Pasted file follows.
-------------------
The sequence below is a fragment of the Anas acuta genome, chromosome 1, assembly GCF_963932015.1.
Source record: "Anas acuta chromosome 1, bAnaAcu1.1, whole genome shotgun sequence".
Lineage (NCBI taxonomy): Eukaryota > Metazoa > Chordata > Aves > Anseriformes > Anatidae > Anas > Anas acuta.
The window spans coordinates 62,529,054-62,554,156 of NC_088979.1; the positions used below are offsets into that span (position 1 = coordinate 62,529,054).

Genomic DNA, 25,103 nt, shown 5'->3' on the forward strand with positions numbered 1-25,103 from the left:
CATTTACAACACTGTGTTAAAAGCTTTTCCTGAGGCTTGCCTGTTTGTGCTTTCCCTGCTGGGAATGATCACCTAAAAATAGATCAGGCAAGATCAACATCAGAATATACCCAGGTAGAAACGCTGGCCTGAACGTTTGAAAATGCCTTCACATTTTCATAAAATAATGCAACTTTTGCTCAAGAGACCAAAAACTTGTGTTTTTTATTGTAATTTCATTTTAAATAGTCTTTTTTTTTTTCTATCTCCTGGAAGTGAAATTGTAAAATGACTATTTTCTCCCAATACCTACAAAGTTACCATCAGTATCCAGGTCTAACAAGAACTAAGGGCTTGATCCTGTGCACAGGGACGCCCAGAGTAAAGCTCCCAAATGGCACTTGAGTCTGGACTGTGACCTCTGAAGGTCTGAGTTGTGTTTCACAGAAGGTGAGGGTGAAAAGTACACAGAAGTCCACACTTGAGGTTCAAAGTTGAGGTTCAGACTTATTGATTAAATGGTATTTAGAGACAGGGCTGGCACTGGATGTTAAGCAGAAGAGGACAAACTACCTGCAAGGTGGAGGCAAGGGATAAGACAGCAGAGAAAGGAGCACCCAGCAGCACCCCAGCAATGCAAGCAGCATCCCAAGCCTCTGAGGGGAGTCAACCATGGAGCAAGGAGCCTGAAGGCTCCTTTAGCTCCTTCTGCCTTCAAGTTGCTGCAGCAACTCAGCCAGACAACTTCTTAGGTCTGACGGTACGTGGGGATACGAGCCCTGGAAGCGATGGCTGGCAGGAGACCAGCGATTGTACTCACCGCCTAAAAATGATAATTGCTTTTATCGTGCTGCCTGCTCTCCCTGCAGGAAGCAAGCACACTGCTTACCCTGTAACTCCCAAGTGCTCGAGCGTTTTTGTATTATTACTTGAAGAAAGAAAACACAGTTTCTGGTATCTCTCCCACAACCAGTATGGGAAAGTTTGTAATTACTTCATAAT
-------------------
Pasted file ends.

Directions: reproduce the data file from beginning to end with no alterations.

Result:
The sequence below is a fragment of the Anas acuta genome, chromosome 1, assembly GCF_963932015.1.
Source record: "Anas acuta chromosome 1, bAnaAcu1.1, whole genome shotgun sequence".
Lineage (NCBI taxonomy): Eukaryota > Metazoa > Chordata > Aves > Anseriformes > Anatidae > Anas > Anas acuta.
The window spans coordinates 62,529,054-62,554,156 of NC_088979.1; the positions used below are offsets into that span (position 1 = coordinate 62,529,054).

Genomic DNA, 25,103 nt, shown 5'->3' on the forward strand with positions numbered 1-25,103 from the left:
CATTTACAACACTGTGTTAAAAGCTTTTCCTGAGGCTTGCCTGTTTGTGCTTTCCCTGCTGGGAATGATCACCTAAAAATAGATCAGGCAAGATCAACATCAGAATATACCCAGGTAGAAACGCTGGCCTGAACGTTTGAAAATGCCTTCACATTTTCATAAAATAATGCAACTTTTGCTCAAGAGACCAAAAACTTGTGTTTTTTATTGTAATTTCATTTTAAATAGTCTTTTTTTTTTTCTATCTCCTGGAAGTGAAATTGTAAAATGACTATTTTCTCCCAATACCTACAAAGTTACCATCAGTATCCAGGTCTAACAAGAACTAAGGGCTTGATCCTGTGCACAGGGACGCCCAGAGTAAAGCTCCCAAATGGCACTTGAGTCTGGACTGTGACCTCTGAAGGTCTGAGTTGTGTTTCACAGAAGGTGAGGGTGAAAAGTACACAGAAGTCCACACTTGAGGTTCAAAGTTGAGGTTCAGACTTATTGATTAAATGGTATTTAGAGACAGGGCTGGCACTGGATGTTAAGCAGAAGAGGACAAACTACCTGCAAGGTGGAGGCAAGGGATAAGACAGCAGAGAAAGGAGCACCCAGCAGCACCCCAGCAATGCAAGCAGCATCCCAAGCCTCTGAGGGGAGTCAACCATGGAGCAAGGAGCCTGAAGGCTCCTTTAGCTCCTTCTGCCTTCAAGTTGCTGCAGCAACTCAGCCAGACAACTTCTTAGGTCTGACGGTACGTGGGGATACGAGCCCTGGAAGCGATGGCTGGCAGGAGACCAGCGATTGTACTCACCGCCTAAAAATGATAATTGCTTTTATCGTGCTGCCTGCTCTCCCTGCAGGAAGCAAGCACACTGCTTACCCTGTAACTCCCAAGTGCTCGAGCGTTTTTGTATTATTACTTGAAGAAAGAAAACACAGTTTCTGGTATCTCTCCCACAACCAGTATGGGAAAGTTTGTAATTACTTCATAAT